Wednesday, January 06, 2010

WNW: Structural Ambiguity

One of my favorite assignments in college, no surprise, was in Dr. Oaks's class (if you've been here long enough, you know that he was my favorite professor). He was fascinated with the idea of structural ambiguity: that sometimes the way a sentence is put together can make the meaning unclear, giving it two or more possible meanings. He's even written a book on his years of researching the topic that will be going to press soon.

Our assignment took the entire semester, because we were to pay attention to speech (or television shows, movies, books, whatever) and find examples of structural ambiguity, then turn in our best examples (I want to say it was 50, but it might have been fewer). You can't come up with 50 good examples off the top of your head in the last three days of a semester. This really was something you had to be thinking about all the time and jotting down as you went.

A couple of examples I remember from class:

Using the word "little" in front of a word that could be either an adjective or a noun. Since "little" can mean both "small" and "somewhat," you end up with structural ambiguity:

It was a little antique.

In that sentence, we can't know whether we're looking at a small antique item or something that's marginally antique.

Out of context, there is no way to tell: structural ambiguity!

My favorite example from class was using a word that can be both an adjective and a verb at the end of the sentence. The resulting ambiguity was awesome:

The peasants are revolting.

So . . . either we have a revolution on our hands, or man, those poor folks really need a bath!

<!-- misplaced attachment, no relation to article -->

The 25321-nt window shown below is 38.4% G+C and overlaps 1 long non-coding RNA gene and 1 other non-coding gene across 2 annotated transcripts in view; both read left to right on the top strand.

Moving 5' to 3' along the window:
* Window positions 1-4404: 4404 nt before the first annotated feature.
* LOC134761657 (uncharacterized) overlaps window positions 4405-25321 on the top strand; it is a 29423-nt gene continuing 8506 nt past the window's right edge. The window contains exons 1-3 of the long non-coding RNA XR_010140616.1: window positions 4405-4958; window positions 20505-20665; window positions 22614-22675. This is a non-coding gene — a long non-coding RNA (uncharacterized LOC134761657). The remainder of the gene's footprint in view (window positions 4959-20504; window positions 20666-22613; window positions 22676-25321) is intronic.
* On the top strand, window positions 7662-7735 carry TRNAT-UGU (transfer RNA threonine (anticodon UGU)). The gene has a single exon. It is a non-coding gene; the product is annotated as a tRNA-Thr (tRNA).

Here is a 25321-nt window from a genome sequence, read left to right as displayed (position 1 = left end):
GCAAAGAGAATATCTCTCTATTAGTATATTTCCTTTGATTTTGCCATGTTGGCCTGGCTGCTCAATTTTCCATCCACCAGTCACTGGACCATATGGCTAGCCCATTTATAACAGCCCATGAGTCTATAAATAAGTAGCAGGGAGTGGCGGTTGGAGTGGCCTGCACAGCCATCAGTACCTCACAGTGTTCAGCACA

In daily life, we don't usually have a problem with structural ambiguity, because the sentences that could lead to confusion are within a context that clarify what we mean. We know whether we're discussing an antique chair (or a tiny little antique thimble or an early computer that's only kinda antique).

Outside of context, however, you can have all kinds of fun. This is a tool that sitcom writers use all the time for laughs: they have a character overhear something out of context, something with structural ambiguity, and the person interprets it totally wrong. The audience knows both meanings, including the correct one, and we get a big laugh, particularly if the misunderstanding draws the conflict on.

For me, there's a song I cannot hear without thinking of its structural ambiguity. I know full well what the song means, but it still drives me crazy.

The lyrics say:

I can see clearly now the rain is gone.

Meaning #1:
Now that the rain has passed, which was blurring my eyesight, my vision has cleared up.

Meaning #2:
My vision is all clear now, and as a result, I can detect that the rain is gone.

The difference is subtle--did the rain cause the vision to clear up, or is the speaker simply stating the facts that their vision is clear where it wasn't before and that now it's clear, they can tell the rain is gone?

I know which the song means, but it still makes me nuts, because my obnoxious brain can't hear the song without thinking of both meanings.

(Thanks, Dr. Oaks. I 'preciate that.)


Anonymous said...

That song always trips me up too---I still like it, but I notice it every time.